Researchers at the University of North Carolina have found that administrating Valporic acid can kill dormant HIV persistent in the infected cells. HAART (Highly Active Antiretroviral Therapy), which is administered to AIDS patients acts by blocking the virus replication and also enhances the immune system of these patients. But HAART cannot act on the virus, which is present in the latent phase in the cells. Which leads to continuous HAART treatment to affected patients, as the virus may emerge from cells as soon as HAART treatment is stopped. Researchers have found that by co-administration of Valporic acid with HAART leads to better treatment in AIDS patients. Valporic acid, which is used treat bipolar disorders, is found to block the action of Histone Deacetylase 1 (HDAC1), which helps HIV to survive in the latent phase of infection. Valporic acid stops the action of HDAC1 enzyme and breaks the latency of the virus in latent phase.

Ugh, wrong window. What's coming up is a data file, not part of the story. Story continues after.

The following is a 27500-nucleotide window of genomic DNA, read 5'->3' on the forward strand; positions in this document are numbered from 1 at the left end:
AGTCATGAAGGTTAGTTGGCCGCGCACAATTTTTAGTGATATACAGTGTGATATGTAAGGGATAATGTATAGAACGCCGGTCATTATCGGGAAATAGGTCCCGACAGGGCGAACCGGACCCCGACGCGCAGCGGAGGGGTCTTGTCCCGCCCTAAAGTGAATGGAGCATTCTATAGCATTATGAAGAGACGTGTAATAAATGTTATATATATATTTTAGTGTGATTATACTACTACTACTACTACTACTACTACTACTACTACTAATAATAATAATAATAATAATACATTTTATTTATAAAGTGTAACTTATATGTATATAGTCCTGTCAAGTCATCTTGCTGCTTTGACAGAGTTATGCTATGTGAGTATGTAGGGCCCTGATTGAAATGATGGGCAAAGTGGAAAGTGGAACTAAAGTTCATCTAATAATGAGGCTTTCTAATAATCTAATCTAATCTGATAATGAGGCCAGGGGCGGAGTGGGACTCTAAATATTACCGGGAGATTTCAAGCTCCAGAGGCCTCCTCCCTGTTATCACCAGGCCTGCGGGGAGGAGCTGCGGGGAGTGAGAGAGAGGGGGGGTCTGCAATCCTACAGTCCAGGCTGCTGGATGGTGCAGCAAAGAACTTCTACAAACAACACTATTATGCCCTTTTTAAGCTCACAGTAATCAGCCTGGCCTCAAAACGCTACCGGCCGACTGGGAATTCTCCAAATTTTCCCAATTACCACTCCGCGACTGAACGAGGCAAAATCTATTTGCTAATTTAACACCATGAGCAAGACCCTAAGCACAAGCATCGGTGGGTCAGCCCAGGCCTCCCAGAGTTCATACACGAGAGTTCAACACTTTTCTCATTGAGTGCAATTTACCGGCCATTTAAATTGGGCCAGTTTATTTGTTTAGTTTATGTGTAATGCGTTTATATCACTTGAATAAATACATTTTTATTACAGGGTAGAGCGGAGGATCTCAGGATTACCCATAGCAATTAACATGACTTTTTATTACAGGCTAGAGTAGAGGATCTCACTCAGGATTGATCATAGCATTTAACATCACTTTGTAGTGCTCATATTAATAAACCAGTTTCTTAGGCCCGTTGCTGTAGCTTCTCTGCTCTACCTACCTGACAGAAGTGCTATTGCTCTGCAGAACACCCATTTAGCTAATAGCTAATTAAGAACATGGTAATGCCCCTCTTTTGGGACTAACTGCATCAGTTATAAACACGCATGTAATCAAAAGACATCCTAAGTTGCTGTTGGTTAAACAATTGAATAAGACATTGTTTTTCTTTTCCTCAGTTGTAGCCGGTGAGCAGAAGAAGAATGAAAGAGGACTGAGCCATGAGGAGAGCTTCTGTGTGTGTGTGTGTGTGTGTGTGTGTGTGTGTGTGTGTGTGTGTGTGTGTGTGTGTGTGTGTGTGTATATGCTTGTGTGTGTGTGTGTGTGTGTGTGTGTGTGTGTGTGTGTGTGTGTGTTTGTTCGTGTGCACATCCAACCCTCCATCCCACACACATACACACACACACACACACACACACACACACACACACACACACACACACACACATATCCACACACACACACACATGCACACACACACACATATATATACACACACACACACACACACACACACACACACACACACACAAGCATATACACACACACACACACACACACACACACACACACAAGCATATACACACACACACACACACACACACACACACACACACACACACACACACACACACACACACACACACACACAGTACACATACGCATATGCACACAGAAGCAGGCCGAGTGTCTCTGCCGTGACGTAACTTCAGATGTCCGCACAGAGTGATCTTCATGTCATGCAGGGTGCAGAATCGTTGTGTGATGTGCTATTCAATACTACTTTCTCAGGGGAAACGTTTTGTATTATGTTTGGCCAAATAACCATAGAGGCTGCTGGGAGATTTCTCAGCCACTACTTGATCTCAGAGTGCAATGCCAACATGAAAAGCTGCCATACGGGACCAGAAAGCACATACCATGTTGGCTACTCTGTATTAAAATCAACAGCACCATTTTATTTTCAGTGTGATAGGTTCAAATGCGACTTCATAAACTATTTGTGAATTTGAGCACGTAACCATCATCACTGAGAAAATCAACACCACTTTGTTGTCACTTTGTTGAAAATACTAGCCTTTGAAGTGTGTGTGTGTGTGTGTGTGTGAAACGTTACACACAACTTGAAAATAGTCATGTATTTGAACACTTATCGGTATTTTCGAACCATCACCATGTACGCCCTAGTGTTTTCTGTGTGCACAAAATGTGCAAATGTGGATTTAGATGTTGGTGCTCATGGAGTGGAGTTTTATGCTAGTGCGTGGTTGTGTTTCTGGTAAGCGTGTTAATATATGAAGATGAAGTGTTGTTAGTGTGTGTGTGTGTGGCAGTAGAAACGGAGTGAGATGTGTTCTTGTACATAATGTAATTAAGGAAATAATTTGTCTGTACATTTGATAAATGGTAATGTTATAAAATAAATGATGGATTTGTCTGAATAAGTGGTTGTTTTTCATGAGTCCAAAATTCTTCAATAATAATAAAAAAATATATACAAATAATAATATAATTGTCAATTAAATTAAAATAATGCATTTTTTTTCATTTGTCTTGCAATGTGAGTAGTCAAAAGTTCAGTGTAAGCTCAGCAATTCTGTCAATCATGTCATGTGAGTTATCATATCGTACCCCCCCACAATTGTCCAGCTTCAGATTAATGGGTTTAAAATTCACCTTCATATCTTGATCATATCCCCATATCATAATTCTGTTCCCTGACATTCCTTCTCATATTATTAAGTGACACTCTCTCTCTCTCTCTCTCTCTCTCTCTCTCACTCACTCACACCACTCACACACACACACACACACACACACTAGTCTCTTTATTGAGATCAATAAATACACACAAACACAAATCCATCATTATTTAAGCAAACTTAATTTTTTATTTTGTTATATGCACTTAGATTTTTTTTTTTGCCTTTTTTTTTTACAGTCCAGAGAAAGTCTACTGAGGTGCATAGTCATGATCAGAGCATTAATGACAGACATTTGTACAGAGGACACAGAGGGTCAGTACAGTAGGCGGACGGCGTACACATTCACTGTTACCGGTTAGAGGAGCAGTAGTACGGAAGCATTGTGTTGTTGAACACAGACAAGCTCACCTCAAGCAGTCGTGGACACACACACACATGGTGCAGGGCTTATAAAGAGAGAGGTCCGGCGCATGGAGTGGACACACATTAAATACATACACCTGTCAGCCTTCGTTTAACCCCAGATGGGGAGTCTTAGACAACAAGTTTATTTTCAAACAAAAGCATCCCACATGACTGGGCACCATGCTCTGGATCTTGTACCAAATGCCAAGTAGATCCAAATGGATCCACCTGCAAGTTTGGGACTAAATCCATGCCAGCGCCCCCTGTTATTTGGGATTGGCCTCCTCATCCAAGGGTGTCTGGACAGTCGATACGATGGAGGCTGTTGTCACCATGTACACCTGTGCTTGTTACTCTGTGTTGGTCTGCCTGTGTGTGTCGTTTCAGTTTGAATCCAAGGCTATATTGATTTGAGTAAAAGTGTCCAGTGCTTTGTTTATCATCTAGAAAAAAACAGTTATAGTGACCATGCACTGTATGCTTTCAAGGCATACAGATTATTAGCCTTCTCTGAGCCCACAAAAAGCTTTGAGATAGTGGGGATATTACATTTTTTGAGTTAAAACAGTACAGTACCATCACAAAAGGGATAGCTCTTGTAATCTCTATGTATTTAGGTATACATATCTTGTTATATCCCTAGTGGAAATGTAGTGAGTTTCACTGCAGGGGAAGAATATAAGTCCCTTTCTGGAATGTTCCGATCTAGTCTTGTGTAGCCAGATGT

A clinical study involving 4 HIV patients undergoing HAART therapy where administered Valporic acid for three months, twice daily and the researchers found a reduction of 75% in latent HIV infection in three of the four patients during the Valporic acid treatment. If a larger clinical study is proved of its effective treatment this drug can be used for the eradication of established HIV infection. The patient should be started early HAART treatment followed by HDAC inhibitors or both for treating the latent virus infection.
AdvertisementDr Chris Gadd, of the UK's Aidsmap, which offers advice on HIV/AIDS to patients and health professionals, said: "The encouraging message from this study is that using an existing, licensed drug is a feasible, although still highly experimental approach to achieving HIV eradication from these viral reservoirs, at least partially. "The study shows that the hypothesis - that the intensification of antiretroviral therapy with a new drug, coupled with the addition of valproate, can reduce the numbers of resting, infected cells - is feasible.
Source: The Lancet